Mycetoma is a chronic, granulomatous, progressive inflammatory disease, characterized by a subcutaneous mass, tumefaction and the formation of sinus tracts. The sinuses discharge seropurulent material and fungal or bacterial grains. This disease, which can be caused by both bacteria and fungi, is encountered all over the world but is endemic in the so-called “mycetoma-belt”, between 30 oN and 15 oS of the equator. Sudan is one of the countries in which mycetoma has a high incidence. In this country the most common causative agent is the fungus Madurella mycetomatis. Although mycetoma was already described in 1842, still relatively little is known about this disease. Diagnostic assays and treatment are still suboptimal. Current diagnostic assays are time-consuming and not very reliable. Treatment, especially in eumycetoma, is difficult and usually involves both surgery and medical treatment. Adequate antifungal treatment may take years and is usually started without even knowing if the causative agent is actually susceptible to the chemotherapeutic agent applied. Scope of the thesis To understand the difficulties in diagnosing and treating mycetoma we first review this disease in chapter 2. The current knowledge about this disease, its prevelance, the diagnostic assays used, and the treatment given to the patients are highlighted. As will become clear in this chapter little is known about the disease. In the remaining of this thesis we will focus on 1)Genetic variation of M. mycetomatis and its human host and 2)Antigenicity of M. mycetomatis.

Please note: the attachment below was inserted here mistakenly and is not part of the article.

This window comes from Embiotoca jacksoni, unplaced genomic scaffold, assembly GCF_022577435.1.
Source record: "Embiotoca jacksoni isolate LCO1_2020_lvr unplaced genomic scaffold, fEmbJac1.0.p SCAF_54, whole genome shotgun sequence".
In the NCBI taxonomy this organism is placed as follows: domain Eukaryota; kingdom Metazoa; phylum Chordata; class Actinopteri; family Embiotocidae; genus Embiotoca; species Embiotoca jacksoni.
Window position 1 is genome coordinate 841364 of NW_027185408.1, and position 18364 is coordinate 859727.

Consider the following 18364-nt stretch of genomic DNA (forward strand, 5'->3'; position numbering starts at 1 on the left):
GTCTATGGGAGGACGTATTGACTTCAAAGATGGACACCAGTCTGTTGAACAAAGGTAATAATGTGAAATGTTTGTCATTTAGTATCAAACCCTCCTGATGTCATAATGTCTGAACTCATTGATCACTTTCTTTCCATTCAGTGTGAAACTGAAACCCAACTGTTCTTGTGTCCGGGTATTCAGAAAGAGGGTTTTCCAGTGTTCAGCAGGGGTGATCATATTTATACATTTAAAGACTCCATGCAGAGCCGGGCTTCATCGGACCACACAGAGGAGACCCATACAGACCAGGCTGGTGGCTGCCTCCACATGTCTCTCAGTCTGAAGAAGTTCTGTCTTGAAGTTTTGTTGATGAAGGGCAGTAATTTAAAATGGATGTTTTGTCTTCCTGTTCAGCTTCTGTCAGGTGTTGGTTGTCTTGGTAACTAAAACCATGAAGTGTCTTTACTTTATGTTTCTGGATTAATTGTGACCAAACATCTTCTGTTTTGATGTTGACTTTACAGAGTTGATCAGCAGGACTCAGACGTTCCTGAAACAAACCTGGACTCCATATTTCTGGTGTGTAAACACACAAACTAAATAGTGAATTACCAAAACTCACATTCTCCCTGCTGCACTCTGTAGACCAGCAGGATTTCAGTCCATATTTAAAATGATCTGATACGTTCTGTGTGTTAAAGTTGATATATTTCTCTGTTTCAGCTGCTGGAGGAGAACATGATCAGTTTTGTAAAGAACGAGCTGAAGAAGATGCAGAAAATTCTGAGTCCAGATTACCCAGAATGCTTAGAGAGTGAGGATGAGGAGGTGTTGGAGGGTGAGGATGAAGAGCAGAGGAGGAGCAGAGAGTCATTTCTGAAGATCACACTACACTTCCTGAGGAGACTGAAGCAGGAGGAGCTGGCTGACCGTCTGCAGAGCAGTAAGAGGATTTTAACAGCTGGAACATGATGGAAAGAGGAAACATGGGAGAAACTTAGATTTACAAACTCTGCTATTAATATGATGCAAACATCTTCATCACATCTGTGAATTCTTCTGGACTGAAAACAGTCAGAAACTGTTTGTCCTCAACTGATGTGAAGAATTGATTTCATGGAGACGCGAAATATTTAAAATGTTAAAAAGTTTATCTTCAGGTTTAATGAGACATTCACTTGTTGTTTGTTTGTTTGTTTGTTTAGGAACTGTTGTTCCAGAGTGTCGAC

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BD Diagnostic Systems,, Belkum, Prof. Dr. A.F. van (promotor), BioMérieux Benelux BV, Eurogentec B.V.,, Janssen-Cilag, Merck Sharp & Dohme,, Novartis Pharma, Pfizer BV
Erasmus University Rotterdam
Erasmus MC: University Medical Center Rotterdam

van de Sande, W. (2007, October 24). Genetic Variability, Antigenicity and Antifungal Susceptibility of Madurella Mycetomatis. Retrieved from